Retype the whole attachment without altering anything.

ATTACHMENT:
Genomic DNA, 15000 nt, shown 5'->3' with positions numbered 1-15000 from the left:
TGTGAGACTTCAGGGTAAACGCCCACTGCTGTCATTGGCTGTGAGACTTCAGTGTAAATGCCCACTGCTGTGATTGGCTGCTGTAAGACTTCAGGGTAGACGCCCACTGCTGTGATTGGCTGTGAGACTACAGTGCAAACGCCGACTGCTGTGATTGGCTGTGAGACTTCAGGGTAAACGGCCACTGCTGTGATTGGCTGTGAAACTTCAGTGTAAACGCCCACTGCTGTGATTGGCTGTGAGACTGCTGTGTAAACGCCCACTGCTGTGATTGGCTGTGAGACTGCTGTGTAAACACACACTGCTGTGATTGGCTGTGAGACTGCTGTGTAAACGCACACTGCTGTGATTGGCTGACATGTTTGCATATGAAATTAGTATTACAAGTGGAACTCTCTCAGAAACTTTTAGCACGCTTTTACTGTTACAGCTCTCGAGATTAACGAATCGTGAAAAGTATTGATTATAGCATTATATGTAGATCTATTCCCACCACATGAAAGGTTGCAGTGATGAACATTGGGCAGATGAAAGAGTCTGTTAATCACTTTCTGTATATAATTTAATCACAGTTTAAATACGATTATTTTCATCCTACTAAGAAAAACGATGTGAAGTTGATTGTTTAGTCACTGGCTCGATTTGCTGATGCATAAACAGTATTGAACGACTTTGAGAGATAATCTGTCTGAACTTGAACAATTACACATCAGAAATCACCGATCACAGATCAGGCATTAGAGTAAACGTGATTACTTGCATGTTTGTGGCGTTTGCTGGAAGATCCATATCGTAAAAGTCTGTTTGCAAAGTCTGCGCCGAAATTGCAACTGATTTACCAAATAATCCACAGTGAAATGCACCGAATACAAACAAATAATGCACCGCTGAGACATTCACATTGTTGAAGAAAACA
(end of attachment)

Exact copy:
Genomic DNA, 15000 nt, shown 5'->3' with positions numbered 1-15000 from the left:
TGTGAGACTTCAGGGTAAACGCCCACTGCTGTCATTGGCTGTGAGACTTCAGTGTAAATGCCCACTGCTGTGATTGGCTGCTGTAAGACTTCAGGGTAGACGCCCACTGCTGTGATTGGCTGTGAGACTACAGTGCAAACGCCGACTGCTGTGATTGGCTGTGAGACTTCAGGGTAAACGGCCACTGCTGTGATTGGCTGTGAAACTTCAGTGTAAACGCCCACTGCTGTGATTGGCTGTGAGACTGCTGTGTAAACGCCCACTGCTGTGATTGGCTGTGAGACTGCTGTGTAAACACACACTGCTGTGATTGGCTGTGAGACTGCTGTGTAAACGCACACTGCTGTGATTGGCTGACATGTTTGCATATGAAATTAGTATTACAAGTGGAACTCTCTCAGAAACTTTTAGCACGCTTTTACTGTTACAGCTCTCGAGATTAACGAATCGTGAAAAGTATTGATTATAGCATTATATGTAGATCTATTCCCACCACATGAAAGGTTGCAGTGATGAACATTGGGCAGATGAAAGAGTCTGTTAATCACTTTCTGTATATAATTTAATCACAGTTTAAATACGATTATTTTCATCCTACTAAGAAAAACGATGTGAAGTTGATTGTTTAGTCACTGGCTCGATTTGCTGATGCATAAACAGTATTGAACGACTTTGAGAGATAATCTGTCTGAACTTGAACAATTACACATCAGAAATCACCGATCACAGATCAGGCATTAGAGTAAACGTGATTACTTGCATGTTTGTGGCGTTTGCTGGAAGATCCATATCGTAAAAGTCTGTTTGCAAAGTCTGCGCCGAAATTGCAACTGATTTACCAAATAATCCACAGTGAAATGCACCGAATACAAACAAATAATGCACCGCTGAGACATTCACATTGTTGAAGAAAACA